Main definitions of solar in US English:

: solar1solar2

solar1

adjective

  • 1Relating to or determined by the sun.

    ‘solar radiation’
    • ‘By then solar science was thriving and astronomers began keeping daily logs of the number of spots on the Sun.’
    • ‘Most of the spots that did appear were located near the solar equator and scarcely lasted for more than one rotation of the Sun.’
    • ‘Some asteroids orbit at a solar distance where their year is matched to Jupiter's year.’
    • ‘At the Earth's surface, the atmosphere acts as an extra blanket to stop all but the most energetic of the solar and galactic radiation.’
    • ‘Meteorites represent a fossil record of the early conditions of the solar nebula.’
    • ‘The encounter also shortened the comet's solar orbit time from about 40 years to less than seven.’
    • ‘Sunspots and solar storms tend to occur in 11-year cycles; the current cycle peaked in late 2000.’
    • ‘Specific problems which Lexell studied in astronomy were his calculation of the solar parallax and his calculation of the orbits of several comets.’
    • ‘Algol comprises two large stars, one about three times the solar diameter, the other four times.’
    • ‘Until that day, solar astronomers will continue to watch the sun with trepidation, never knowing what might erupt next.’
    • ‘Mars has only the tiniest trace of a magnetic field, nothing like the huge bubble that surrounds the earth and protects us from solar and cosmic radiation.’
    • ‘Large solar disturbances heat Earth's upper atmosphere, causing it to expand.’
    • ‘These plasma flows transport, concentrate, and help spread out solar magnetic fields.’
    • ‘Collisions between energetic particles and the solar atmosphere also produce neutrons and gamma rays.’
    • ‘For the professional astronomers, the main subject of inquiry was the solar corona.’
    • ‘The bright star Sirius appeared again in the predawn sky, having been lost in the solar glare for a couple of months.’
    • ‘As they move around as the Sun spins, sunspots near the solar equator return to their starting point in about twenty-five days.’
    • ‘A large solar particle event can produce enough radiation to kill an unprotected astronaut.’
    • ‘Space is a hostile environment due to solar radiation, particle impacts and the intense cold of deep space.’
    • ‘Early theories about sunspots were many and various including that sunspots were clouds or sunspots were solar asteroids.’
    1. 1.1 Relating to or denoting energy derived from the sun's rays.
      ‘solar heating’
      • ‘They reflect the lithological and mineralogical variations of exposed rocks and soils by separating the solar reflected energy into six spectral bands.’
      • ‘The Northern Territory has plentiful resources of renewable energy, solar, wind, wave, tidal.’
      • ‘Fifteen sports will be catered for in a huge Olympic Park, where the Olympic village will be powered by solar and geothermal energy.’
      • ‘We have to popularise non-conventional energy such as solar and wind energy.’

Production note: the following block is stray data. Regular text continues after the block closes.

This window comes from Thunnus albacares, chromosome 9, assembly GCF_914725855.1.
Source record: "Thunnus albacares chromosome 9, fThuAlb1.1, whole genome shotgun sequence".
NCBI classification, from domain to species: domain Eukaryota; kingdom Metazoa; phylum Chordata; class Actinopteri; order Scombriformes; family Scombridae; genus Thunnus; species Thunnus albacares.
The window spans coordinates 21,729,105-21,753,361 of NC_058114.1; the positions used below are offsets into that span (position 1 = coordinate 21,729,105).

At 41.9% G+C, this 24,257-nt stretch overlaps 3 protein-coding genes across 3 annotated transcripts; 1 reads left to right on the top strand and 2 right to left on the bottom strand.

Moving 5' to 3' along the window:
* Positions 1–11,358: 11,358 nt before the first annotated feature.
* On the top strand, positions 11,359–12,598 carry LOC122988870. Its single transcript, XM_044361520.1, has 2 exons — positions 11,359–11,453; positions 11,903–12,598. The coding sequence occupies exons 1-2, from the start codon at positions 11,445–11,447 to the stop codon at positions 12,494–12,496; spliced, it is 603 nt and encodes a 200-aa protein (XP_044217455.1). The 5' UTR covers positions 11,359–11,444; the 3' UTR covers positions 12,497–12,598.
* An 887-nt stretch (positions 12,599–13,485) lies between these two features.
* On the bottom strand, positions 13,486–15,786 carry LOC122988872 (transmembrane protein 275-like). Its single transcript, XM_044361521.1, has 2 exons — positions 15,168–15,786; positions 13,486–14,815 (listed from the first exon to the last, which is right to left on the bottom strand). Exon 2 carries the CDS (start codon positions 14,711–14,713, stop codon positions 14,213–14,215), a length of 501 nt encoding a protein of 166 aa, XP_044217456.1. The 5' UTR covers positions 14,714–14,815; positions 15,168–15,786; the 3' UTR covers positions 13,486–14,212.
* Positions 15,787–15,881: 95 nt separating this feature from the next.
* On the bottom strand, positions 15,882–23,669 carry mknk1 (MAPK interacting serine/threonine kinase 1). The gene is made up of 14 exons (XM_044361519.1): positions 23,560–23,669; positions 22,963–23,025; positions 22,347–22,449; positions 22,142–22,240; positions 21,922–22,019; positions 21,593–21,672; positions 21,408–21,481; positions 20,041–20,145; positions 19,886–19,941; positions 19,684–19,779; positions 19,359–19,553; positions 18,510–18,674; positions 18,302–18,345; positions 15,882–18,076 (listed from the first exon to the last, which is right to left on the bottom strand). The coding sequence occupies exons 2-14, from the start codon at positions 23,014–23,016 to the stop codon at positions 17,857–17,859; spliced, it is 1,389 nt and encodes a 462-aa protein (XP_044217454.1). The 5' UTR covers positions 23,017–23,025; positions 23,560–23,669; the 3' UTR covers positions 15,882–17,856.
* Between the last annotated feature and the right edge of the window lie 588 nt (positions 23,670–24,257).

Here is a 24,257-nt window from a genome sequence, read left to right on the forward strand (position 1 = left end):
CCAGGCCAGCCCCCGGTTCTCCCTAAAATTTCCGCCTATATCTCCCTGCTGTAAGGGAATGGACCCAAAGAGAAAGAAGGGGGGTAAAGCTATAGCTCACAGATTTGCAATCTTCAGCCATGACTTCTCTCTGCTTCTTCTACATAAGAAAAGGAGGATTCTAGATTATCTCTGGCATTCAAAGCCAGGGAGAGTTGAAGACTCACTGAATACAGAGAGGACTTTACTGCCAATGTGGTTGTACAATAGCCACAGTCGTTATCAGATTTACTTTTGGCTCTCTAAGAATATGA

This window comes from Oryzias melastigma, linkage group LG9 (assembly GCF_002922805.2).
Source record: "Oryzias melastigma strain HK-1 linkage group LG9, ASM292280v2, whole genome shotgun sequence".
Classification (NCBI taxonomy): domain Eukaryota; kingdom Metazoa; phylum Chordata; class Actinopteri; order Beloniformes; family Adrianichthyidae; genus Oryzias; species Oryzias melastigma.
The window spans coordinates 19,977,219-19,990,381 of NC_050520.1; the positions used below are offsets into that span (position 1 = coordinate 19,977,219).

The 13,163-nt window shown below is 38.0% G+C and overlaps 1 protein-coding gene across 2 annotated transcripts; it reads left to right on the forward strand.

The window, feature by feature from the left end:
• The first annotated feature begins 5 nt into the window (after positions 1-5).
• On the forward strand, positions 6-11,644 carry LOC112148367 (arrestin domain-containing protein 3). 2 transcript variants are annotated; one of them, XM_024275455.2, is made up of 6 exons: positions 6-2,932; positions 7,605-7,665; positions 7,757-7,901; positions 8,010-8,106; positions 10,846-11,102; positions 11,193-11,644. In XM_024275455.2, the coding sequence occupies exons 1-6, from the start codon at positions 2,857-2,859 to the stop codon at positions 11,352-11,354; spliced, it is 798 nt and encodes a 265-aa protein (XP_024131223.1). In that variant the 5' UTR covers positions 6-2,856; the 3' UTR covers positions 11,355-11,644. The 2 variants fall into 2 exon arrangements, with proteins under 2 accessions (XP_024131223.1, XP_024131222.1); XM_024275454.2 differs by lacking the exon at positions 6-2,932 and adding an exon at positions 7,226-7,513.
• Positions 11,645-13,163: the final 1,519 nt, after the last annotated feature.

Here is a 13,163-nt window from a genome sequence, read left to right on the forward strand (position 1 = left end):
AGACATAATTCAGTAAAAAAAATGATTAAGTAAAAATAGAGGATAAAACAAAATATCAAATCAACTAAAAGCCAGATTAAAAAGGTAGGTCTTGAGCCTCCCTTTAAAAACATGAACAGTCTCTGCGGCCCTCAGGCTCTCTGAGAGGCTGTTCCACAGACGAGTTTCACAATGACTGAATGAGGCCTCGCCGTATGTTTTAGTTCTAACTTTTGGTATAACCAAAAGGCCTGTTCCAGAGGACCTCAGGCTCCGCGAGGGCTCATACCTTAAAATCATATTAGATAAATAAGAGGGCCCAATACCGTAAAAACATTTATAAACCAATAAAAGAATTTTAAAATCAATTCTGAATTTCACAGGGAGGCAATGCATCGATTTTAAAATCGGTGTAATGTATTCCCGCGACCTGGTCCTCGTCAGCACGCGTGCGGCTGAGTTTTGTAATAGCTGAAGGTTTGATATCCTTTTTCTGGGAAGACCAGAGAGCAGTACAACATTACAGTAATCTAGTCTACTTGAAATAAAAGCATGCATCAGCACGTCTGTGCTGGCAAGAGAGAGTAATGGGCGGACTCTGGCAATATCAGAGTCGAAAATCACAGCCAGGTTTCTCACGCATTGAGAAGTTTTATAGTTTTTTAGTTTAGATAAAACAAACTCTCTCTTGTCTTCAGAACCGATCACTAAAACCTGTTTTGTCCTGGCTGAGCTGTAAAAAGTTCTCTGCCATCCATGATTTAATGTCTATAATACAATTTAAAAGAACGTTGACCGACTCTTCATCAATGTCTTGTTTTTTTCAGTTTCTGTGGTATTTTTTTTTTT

• ‘Our goal should be that half the buildings constructed in 2010 would require only solar heating or cooling systems.’
      • ‘Alternative energies such as solar, wind and sea power will generate a fair amount of energy but won't be enough on their own.’
      • ‘Any site having solar and electromagnetic energy is good for residence.’
      • ‘Passive solar heating is provided by black, water-filled tubes on the roof that mimic dinosaur capillaries.’
      • ‘It produces no carbon emissions, thanks to solar heating and clever design.’
      • ‘Ground-source heat pumps pull energy from solar heat stored in the surface layer of the ground.’
      • ‘The teacher says her tiny pupils have already become firm believers in ecological solar - generated energy.’
      • ‘It is believed that a minor perturbation in solar heating caused by orbital changes could lead to another ice age or warming period.’
      • ‘There are several sources of sustainable energy such as solar and wind power that is also eco-friendly.’
      • ‘There are few attempts to utilize solar and wind energy.’
      • ‘The Greens' policy of interest-free loans for solar heating in homes would cut energy demand and save people money, Mr Donald said.’
      • ‘All the classrooms incorporate energy-efficient lighting and passive solar heating.’
      • ‘This solar house manages considerable energy saving through passive means without excessive costs or gadgetry.’
      • ‘The zoo built a new enclosure for the otters last year, complete with waterfalls and solar heating to keep the correct temperatures.’
      • ‘Funding for research into renewable energy sources like solar, geothermal and biomass would also be trimmed.’
      • ‘Wind, solar and wave energy are being touted again as the cheap, clean fuels of the future.’

Origin

Late Middle English: from Latin solaris, from sol ‘sun’.

Pronunciation

solar

/ˈsōlər//ˈsoʊlər/

Main definitions of solar in US English:

: solar1solar2

solar2

noun

British
  • An upper chamber in a medieval house.

    • ‘No one would have believed that she was the sort of woman who would rather be climbing the rigging on a ship than embroidering a pillow in the solar.’
    • ‘The lilting notes of Cein's flute filled the air as Edith sat amongst her ladies-in-waiting in her private solar.’
    • ‘Pray that the stairs are passable all the way to the solar.’
    • ‘Sighing, Valerian set down her needlework and followed the seven year old to the window of the solar.’
    • ‘I would hazard a guess that what he found were nail holes on part of the panelled screen commonly found in the better class of English medieval house between the hall and the solar.’

Origin

Middle English: from Anglo-Norman French soler, from Latin solarium ‘gallery, terrace’.

Pronunciation

solar

/ˈsōlər//ˈsoʊlər/